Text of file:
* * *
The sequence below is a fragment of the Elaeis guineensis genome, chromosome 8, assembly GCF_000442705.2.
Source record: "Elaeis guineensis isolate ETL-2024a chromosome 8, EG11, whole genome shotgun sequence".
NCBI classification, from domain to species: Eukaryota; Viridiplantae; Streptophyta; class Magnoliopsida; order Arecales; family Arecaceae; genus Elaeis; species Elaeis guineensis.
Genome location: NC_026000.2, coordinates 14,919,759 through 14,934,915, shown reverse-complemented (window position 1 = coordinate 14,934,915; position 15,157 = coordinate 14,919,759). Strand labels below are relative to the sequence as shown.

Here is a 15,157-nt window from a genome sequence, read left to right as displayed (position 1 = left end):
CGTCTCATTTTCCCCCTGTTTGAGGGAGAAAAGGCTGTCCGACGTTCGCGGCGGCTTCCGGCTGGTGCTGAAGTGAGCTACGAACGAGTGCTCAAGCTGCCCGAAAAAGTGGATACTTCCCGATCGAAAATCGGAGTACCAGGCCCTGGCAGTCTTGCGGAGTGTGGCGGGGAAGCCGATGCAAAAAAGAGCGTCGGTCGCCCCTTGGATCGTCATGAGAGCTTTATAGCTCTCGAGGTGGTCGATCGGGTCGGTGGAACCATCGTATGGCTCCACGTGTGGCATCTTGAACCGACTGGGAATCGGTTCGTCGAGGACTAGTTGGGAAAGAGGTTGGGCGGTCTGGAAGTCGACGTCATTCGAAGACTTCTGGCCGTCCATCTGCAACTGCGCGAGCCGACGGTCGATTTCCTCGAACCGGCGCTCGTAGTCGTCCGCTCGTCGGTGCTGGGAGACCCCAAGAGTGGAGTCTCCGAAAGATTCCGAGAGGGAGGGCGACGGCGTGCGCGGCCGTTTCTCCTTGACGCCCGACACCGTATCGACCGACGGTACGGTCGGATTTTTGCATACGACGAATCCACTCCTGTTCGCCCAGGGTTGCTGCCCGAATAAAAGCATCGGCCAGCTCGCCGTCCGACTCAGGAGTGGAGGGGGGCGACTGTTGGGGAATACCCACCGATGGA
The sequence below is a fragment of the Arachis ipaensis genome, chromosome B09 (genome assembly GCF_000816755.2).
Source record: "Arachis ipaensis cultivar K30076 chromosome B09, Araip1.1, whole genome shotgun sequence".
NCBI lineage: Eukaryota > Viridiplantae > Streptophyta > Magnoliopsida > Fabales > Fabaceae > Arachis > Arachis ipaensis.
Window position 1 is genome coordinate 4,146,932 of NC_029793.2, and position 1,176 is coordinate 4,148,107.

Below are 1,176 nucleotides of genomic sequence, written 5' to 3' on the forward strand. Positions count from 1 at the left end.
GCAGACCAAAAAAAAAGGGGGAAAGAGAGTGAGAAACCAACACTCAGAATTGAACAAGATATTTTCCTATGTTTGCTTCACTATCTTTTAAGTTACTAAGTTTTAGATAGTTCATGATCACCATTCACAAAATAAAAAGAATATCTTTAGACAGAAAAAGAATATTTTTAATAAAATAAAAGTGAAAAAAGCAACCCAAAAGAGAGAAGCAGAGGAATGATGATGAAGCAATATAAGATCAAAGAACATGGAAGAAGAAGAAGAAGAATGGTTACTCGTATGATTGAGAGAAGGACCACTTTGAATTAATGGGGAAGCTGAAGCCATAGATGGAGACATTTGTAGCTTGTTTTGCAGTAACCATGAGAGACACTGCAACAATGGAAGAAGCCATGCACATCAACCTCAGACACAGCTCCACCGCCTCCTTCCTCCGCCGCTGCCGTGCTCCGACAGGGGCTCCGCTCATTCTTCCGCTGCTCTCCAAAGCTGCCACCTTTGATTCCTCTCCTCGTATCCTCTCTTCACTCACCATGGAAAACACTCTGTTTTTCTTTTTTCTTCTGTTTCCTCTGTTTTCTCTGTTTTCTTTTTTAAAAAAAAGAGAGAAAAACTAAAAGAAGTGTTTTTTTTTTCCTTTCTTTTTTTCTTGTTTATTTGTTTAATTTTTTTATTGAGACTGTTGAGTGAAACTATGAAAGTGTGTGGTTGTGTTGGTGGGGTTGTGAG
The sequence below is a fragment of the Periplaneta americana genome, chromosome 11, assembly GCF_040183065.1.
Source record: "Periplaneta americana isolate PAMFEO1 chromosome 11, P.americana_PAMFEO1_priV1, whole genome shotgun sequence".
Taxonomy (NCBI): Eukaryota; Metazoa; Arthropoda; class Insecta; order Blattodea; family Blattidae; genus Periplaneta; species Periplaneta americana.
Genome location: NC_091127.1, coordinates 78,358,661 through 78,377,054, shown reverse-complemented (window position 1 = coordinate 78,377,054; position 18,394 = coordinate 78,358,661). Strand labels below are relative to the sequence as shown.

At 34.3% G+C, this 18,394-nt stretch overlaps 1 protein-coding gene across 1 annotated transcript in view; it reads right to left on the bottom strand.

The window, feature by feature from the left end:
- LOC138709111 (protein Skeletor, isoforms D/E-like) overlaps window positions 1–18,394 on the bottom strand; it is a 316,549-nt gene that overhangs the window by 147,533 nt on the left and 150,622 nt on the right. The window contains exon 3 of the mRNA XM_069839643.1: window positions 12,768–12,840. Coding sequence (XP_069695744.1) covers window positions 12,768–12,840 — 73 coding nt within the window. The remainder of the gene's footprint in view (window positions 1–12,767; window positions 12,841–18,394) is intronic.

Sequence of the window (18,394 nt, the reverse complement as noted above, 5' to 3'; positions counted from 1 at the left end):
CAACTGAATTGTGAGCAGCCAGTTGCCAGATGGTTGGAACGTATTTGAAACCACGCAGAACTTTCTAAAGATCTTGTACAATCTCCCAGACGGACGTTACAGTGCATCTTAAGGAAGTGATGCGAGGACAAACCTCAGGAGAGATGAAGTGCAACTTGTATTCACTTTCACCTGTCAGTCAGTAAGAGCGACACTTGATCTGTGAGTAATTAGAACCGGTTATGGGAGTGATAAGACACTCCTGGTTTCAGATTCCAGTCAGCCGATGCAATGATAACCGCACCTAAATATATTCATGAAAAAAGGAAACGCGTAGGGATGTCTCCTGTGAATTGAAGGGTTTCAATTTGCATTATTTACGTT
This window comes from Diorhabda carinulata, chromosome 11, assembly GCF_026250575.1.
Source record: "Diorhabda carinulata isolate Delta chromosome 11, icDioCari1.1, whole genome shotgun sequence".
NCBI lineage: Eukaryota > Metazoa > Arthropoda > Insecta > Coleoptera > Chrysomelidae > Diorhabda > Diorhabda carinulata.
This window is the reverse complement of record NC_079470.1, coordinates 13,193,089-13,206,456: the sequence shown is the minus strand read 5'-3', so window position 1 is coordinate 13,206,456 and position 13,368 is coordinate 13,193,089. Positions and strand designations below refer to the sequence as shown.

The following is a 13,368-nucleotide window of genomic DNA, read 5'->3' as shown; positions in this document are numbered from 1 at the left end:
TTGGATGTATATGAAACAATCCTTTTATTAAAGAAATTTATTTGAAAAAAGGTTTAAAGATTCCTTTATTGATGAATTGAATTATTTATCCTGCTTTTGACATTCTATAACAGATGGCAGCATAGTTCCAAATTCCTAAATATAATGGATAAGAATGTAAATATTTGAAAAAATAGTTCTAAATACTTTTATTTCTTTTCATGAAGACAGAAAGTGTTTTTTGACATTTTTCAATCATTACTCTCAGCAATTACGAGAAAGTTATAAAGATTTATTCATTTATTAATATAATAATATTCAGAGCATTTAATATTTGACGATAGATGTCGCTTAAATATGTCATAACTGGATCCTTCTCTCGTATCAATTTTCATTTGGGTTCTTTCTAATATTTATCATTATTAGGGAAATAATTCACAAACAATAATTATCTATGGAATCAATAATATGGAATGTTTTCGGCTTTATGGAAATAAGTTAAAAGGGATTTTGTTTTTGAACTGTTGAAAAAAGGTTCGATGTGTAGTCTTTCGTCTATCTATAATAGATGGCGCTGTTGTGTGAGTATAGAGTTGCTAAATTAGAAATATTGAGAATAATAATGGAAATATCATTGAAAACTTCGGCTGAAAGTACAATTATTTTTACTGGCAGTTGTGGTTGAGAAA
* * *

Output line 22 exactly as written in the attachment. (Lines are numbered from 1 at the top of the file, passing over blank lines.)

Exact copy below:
This window comes from Diorhabda carinulata, chromosome 11, assembly GCF_026250575.1.